Imports put Jordanian makers of artisanal shoes at risk

He was once nicknamed the ‘king of shoes’, but after decades of fashioning shoes for kings, queens and presidents, 90-year-old Jamil Kopti is concerned that cheap imports are killing his craft.

“We started losing customers one after another, and we continued to lose stores until we closed three stores,” said Kopti, considered Jordan’s oldest artisan shoe maker.

“Over the past five years, our profession has started to decline dramatically in the face of imported foreign footwear that has flooded the market,” he sighed as he inspected his once thriving workshop.

Today, he has only five employees, far from the 42 employees he previously employed.

And around the workshop in the working-class neighborhood of Al-Jofeh in Amman, hundreds of molds are lying and gathering dust.

After entering the trade in 1949 at only 18 years old, Kopti participated every year in shoe fairs in Bologna and Paris.

In 1961, at a trade fair at the University of Jordan, he met the late King Hussein and gave him four pairs of handmade shoes. Hussein became an instant fan, especially of black formal shoes, and “after that, and for 35 years I made the king’s shoes.”

“He loved classic shoes,” Kopti said, proudly showing off two old photos on his phone of himself and the late monarch.

He was awarded the Jordanian Independence Medal and was a frequent guest of the palace on special occasions.

And Kopti’s fame spread. In 1964, the monarch went to France where he then met President Charles de Gaulle.

“The whole time during the meeting (…) he had his eyes on my shoes and when he asked me where I got them from, I told him ‘They were made in Amman’,” said the king in Kopti.

“King Hussein asked me to make two pairs of shoes for de Gaulle,” Kopti said, adding that “his size was very large”. According to the country’s Shoe Manufacturers Association, there were more than 250 shoe workshops and factories in Jordan, employing around 5,000 people.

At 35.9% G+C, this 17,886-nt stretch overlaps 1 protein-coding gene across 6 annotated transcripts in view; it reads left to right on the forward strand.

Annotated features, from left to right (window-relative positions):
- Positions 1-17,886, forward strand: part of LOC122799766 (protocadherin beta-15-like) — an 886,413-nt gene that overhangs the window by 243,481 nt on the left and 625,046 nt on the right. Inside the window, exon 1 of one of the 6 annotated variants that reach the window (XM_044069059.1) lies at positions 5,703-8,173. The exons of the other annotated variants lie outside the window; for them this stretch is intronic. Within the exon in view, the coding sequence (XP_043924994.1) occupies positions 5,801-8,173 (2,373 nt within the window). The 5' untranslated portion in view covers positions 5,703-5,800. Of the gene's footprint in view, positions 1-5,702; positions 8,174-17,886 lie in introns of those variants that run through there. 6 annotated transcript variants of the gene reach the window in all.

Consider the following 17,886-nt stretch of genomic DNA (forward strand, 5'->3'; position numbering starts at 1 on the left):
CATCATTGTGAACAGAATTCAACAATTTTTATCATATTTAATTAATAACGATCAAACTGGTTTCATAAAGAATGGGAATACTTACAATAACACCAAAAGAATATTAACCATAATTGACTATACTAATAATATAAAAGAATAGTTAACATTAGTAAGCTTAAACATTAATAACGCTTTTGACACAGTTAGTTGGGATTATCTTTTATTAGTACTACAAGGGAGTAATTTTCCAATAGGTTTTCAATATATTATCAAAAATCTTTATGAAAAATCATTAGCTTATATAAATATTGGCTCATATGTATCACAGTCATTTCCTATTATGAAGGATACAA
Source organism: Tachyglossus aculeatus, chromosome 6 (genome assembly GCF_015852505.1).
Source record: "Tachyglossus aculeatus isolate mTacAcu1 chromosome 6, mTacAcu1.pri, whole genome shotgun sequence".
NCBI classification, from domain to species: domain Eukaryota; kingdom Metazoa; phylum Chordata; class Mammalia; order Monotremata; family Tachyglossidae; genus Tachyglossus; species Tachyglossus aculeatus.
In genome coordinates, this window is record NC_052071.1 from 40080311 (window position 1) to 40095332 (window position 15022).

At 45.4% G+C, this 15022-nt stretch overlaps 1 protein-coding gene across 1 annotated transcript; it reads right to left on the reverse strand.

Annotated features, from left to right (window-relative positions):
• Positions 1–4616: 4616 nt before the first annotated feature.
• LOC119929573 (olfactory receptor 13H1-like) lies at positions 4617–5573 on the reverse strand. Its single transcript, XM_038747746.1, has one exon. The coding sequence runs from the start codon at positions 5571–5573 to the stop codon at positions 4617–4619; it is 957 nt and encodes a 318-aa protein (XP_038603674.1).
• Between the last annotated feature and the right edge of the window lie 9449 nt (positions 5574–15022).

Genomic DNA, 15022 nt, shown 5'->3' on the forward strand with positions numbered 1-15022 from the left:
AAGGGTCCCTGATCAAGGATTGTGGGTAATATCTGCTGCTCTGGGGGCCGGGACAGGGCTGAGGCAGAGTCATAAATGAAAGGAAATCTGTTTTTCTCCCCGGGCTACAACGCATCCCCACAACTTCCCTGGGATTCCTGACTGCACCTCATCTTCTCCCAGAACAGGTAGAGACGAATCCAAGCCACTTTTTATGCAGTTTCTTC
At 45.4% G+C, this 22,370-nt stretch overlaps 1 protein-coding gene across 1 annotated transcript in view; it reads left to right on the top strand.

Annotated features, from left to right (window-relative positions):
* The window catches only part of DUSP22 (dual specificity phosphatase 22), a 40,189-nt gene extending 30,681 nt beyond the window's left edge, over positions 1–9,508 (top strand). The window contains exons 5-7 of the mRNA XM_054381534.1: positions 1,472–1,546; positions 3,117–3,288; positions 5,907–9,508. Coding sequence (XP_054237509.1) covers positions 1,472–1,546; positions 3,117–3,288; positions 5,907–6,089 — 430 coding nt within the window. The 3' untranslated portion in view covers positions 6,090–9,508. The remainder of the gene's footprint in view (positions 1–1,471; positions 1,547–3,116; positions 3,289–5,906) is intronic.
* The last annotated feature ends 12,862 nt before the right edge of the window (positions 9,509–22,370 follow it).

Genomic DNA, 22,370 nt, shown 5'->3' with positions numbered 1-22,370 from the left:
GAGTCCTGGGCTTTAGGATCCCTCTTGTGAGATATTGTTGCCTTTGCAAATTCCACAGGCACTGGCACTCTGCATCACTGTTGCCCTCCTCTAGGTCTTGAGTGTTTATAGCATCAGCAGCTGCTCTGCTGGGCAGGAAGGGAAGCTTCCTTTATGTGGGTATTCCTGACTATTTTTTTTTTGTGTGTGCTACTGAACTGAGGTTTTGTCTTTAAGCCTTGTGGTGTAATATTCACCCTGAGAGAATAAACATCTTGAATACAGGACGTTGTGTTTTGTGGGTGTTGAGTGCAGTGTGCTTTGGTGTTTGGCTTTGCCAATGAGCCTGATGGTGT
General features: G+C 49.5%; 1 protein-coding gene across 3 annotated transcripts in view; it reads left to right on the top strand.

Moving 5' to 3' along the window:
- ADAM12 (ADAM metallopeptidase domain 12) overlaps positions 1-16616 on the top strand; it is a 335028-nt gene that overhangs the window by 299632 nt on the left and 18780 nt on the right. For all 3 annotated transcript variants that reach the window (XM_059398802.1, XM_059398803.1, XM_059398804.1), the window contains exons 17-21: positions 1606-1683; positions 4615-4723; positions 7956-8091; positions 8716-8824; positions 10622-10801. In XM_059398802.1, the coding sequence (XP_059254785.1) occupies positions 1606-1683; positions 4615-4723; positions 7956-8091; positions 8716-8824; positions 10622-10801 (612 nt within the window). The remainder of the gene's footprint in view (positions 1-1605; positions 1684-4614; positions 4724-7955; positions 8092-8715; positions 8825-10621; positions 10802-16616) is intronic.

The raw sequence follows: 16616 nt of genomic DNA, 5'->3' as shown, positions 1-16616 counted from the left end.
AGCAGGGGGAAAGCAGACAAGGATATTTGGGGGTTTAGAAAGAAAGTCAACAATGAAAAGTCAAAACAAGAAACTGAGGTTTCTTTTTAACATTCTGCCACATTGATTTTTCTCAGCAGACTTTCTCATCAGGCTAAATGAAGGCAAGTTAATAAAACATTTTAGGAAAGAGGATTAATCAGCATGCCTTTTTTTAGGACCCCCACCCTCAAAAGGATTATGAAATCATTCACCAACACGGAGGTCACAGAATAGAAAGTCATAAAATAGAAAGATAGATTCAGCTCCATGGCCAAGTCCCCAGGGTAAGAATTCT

Today “we have a hundred workshops and less than 500 workers,” said Naser Theyabat, head of the association.

During his long career, Kopti made shoes for the new King Abdullah II and most of the princes and princesses of Jordan, as well as high level politicians and military officers.

Using leather imported from France, Italy and Germany, his workshop once made 200 pairs of shoes a day.

Today it is more of 10 pairs, forcing him to turn to medical shoes and children’s shoes.

But Kopti believes his loyal customers will help him survive, pointing the finger at a customer he has served for 50 years.

Handmade leather shoemakers experienced a “golden age” in the 1980s and 1990s, Theyabat recalls.

However, over time, imports increased.

The head of the textile, ready-to-wear and footwear union, Sultan Allan, said that before the Covid-19 pandemic, Jordan imported around 44 million dinars ($ 62 million) of shoes annually.

These numbers are likely to decline due to the impact of the epidemic.

“This craft is on the verge of extinction,” Theyabat said, lamenting that Jordanian shoemakers have received little support.

“On the contrary, there was a policy to flood the market with shoes made in China.”

In the Marina workshop of an old building in the Achrafiyeh district, three shoemakers sewed soles, added heels and cut leather, under the supervision of owner Zouhair Shiah.

“The terrible decline began in 2015 when the market was flooded with Chinese, Vietnamese, Syrian and Egyptian-made shoes,” the 71-year-old told AFP.

“I had 20 workers and I have three left. Before, we made 60 to 70 pairs of shoes per day compared to less than 12 today.

Holding a shoe, he said it was “strong and durable” and said the pair cost 20 dinars ($ 28). “Our profit is very low.”

The Shiites are hoping for government support to “cut taxes… because we have debts that we cannot pay”.

Leaning over a leather-cutting machine, white-haired Youssef Abu Sarita remembers: “I started doing this 50 years ago. I love this job and I know nothing else about it.

“What is happening to us is sad. Most of the workshops have closed and their workers have left,” he said.

“I’m sure we’ll meet the same fate, but I don’t know when.”


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